But it’s also a great DIY activity. Joe Ouwerkerk of Chester and his dad, also named Joe, did it a couple of years ago.
“Dad has always been handy,” said Joe the younger. “He turned a metal drum into a firebox and a friend helped him make a pan to create an evaporator.”
After tapping the trees on their property, he said, “We filled about 20 quart containers with syrup.”
It was a one-off. They didn’t produce that volume the following year. “But the syrup was great,” said Joe.
The less handy among us can stop in at Ace Hardware in Raymond, where Ouwerkerk works. The store has a display of maple-sugaring supplies, taps and buckets and other paraphernalia. There is also a wide selection of supplies for that other mud season pastime – planning gardens and starting plants from seed.
Bascom Maple Farms in Acworth, the largest producer in the state, not only sells the syrup (it produced 40,000 gallons last year) but has a shop where you can buy sugaring supplies. They are available online, too, at bascommaple.com
The University of New Hampshire Cooperative Extension offers maple sugaring tips for beginners and backyard maple sugar producers, from tree identification and tapping guidelines to sap collecting, boiling and packaging the end products and equipment-buying guidelines (extension.unh.edu/resources/files/Resource002012_Rep2976.pdf).
Let Them Eat Cake
Voting isn’t the only reason to participate in town elections; many poll stations conduct bake sales to benefit local charities. You can grab a copy of the town report and a homemade brownie, oatmeal cookies or other confections as well as a cup of coffee at the back of the hall.
The bake sale is the modern replacement for the election cake, a massive sheet cake made in Colonial times to attract and nourish voters. The election cake was originally a muster cake made before the American Revolution for muster day when colonial militias trained on the town common.
The cake has been described in Bon Appetit Magazine as “a dense, naturally leavened, boozy fruit and spice cake.” After the revolution, when Election Day was considered a holiday with bonfires – and plenty of rum – the muster cake became the election cake.
A recipe in the “America Cookery,” published in 1796, called for 30 quarts of flour, 10 pounds of butter, 14 pounds of sugar as well as brandy raising and spices. The recipe has been adapted for contemporary time, including one posted online at whatscookingamerica.net/History/Cakes/ElectionCake.htm
The Advantages of Mud Season:
- You can finally find that rake you left in the backyard last fall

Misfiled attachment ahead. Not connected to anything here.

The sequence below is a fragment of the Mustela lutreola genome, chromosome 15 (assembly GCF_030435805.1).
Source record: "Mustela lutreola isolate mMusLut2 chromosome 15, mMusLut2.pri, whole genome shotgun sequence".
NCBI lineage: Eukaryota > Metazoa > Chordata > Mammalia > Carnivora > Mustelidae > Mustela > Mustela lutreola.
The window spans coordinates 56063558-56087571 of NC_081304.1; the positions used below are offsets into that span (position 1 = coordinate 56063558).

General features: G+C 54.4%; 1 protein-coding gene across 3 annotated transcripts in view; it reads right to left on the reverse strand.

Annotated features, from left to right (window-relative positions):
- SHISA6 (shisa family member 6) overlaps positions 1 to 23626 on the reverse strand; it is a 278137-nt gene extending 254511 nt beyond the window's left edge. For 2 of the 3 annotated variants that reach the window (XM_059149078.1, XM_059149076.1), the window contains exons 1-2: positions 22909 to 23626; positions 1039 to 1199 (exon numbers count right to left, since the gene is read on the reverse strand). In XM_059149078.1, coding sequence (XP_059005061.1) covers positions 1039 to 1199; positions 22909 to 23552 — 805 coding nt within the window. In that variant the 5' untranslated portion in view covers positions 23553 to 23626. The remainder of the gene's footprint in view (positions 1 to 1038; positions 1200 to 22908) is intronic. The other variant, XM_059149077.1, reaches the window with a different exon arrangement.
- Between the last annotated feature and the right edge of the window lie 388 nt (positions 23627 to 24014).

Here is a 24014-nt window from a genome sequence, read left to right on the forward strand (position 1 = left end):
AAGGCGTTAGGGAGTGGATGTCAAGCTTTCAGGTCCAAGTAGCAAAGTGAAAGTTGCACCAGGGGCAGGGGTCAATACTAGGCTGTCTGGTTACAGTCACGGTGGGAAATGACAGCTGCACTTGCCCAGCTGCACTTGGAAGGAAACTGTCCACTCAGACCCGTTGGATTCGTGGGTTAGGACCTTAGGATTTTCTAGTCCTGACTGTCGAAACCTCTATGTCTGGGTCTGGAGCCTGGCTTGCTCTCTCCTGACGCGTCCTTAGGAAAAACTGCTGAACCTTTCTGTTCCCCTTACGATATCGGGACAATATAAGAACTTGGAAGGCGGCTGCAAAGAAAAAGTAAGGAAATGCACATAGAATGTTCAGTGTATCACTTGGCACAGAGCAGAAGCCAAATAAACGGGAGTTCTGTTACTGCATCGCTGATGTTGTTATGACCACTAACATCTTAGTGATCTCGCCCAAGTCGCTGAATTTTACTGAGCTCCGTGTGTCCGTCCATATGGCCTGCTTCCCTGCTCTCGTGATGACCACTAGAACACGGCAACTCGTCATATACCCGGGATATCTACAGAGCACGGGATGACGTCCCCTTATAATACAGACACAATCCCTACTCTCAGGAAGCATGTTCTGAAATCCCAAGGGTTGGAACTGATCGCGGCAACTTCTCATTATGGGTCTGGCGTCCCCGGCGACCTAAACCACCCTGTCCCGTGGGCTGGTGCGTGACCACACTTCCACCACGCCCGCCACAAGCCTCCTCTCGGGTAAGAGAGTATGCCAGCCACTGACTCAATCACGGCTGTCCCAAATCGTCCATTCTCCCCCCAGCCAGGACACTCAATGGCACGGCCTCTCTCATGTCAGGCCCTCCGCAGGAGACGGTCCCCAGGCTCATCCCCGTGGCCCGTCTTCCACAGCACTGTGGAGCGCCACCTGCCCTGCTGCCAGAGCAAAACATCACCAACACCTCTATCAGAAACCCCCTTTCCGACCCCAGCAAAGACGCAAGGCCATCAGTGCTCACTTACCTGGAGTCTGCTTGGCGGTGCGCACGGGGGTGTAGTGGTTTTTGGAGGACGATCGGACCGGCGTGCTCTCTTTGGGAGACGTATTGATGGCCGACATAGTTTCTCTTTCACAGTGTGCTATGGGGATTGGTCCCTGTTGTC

- Motorists are at last able to see the potholes, which have assaulted their exhaust systems.
- When the first warm spring rain starts falling, you can grab a flashlight and watch the salamander migration.
- Spring skiing. You can hit the slopes at Gunstock or Sunapee in a T-shirt rather than an anorak.
- Affordable staycations. Late March to May, many hotels and resorts offer off-season rates and packages.
- Awesome birdwatching.
- The water buildup also creates vernal pools where wood frogs can reproduce without the attention of predators. The otherworldly evening skirl of the tiny frogs is the sound of spring.
- Planning a summer garden. Jerrilee Maille of Raymond has a massive green thumb and was checking out colorful packets of beets and herb seeds recently at her local hardware store. “I begin planning my garden right after Christmas and start seeds in February and March,” she said. “It definitely makes the long days of late winter more pleasant.”
- Though it might be too early to smell the roses, it is time for the blossoming of the first flower of spring: the magnificent, malodorous skunk cabbage.
- A bit later, the spring ephemerals like trout lilies, marsh marigolds, wood anemones, spring beauties, trailing arbutus, violets, bluets and red trillium will change the gray landscape if not into Technicolor, at least shades of pastel. At Beaver Brook Association in Hollis guided Wednesday Wildflower Walks begin the second week of April.
- And oh, yes – maple syrup. Lots and lots of maple syrup.
Maple Weekend, sponsored by the NH Maple Producers Association, celebrates the syrup-making season March 24 and 25 this year and there’s no better time to get out and visit your local maple syrup producers to view the sugarhouses in action.